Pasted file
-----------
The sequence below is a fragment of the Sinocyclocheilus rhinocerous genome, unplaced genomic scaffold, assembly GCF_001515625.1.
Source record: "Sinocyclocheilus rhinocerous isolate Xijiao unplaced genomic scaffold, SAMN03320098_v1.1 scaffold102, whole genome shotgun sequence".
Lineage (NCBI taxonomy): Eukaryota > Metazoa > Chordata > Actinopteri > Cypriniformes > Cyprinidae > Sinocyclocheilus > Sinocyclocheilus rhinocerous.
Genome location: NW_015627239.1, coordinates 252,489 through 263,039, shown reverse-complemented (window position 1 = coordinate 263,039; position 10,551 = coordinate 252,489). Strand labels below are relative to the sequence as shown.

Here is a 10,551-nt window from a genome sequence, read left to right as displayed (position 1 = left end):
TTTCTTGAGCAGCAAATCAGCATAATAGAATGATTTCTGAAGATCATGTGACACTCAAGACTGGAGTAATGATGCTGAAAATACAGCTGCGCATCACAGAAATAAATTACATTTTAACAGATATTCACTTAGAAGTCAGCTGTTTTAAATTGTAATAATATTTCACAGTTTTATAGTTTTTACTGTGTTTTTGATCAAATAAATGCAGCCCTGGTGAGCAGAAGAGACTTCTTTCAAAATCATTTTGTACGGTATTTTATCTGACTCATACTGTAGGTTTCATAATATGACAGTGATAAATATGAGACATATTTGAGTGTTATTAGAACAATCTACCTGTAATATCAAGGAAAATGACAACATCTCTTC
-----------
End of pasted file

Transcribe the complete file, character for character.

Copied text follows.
The sequence below is a fragment of the Sinocyclocheilus rhinocerous genome, unplaced genomic scaffold, assembly GCF_001515625.1.
Source record: "Sinocyclocheilus rhinocerous isolate Xijiao unplaced genomic scaffold, SAMN03320098_v1.1 scaffold102, whole genome shotgun sequence".
Lineage (NCBI taxonomy): Eukaryota > Metazoa > Chordata > Actinopteri > Cypriniformes > Cyprinidae > Sinocyclocheilus > Sinocyclocheilus rhinocerous.
Genome location: NW_015627239.1, coordinates 252,489 through 263,039, shown reverse-complemented (window position 1 = coordinate 263,039; position 10,551 = coordinate 252,489). Strand labels below are relative to the sequence as shown.

Here is a 10,551-nt window from a genome sequence, read left to right as displayed (position 1 = left end):
TTTCTTGAGCAGCAAATCAGCATAATAGAATGATTTCTGAAGATCATGTGACACTCAAGACTGGAGTAATGATGCTGAAAATACAGCTGCGCATCACAGAAATAAATTACATTTTAACAGATATTCACTTAGAAGTCAGCTGTTTTAAATTGTAATAATATTTCACAGTTTTATAGTTTTTACTGTGTTTTTGATCAAATAAATGCAGCCCTGGTGAGCAGAAGAGACTTCTTTCAAAATCATTTTGTACGGTATTTTATCTGACTCATACTGTAGGTTTCATAATATGACAGTGATAAATATGAGACATATTTGAGTGTTATTAGAACAATCTACCTGTAATATCAAGGAAAATGACAACATCTCTTC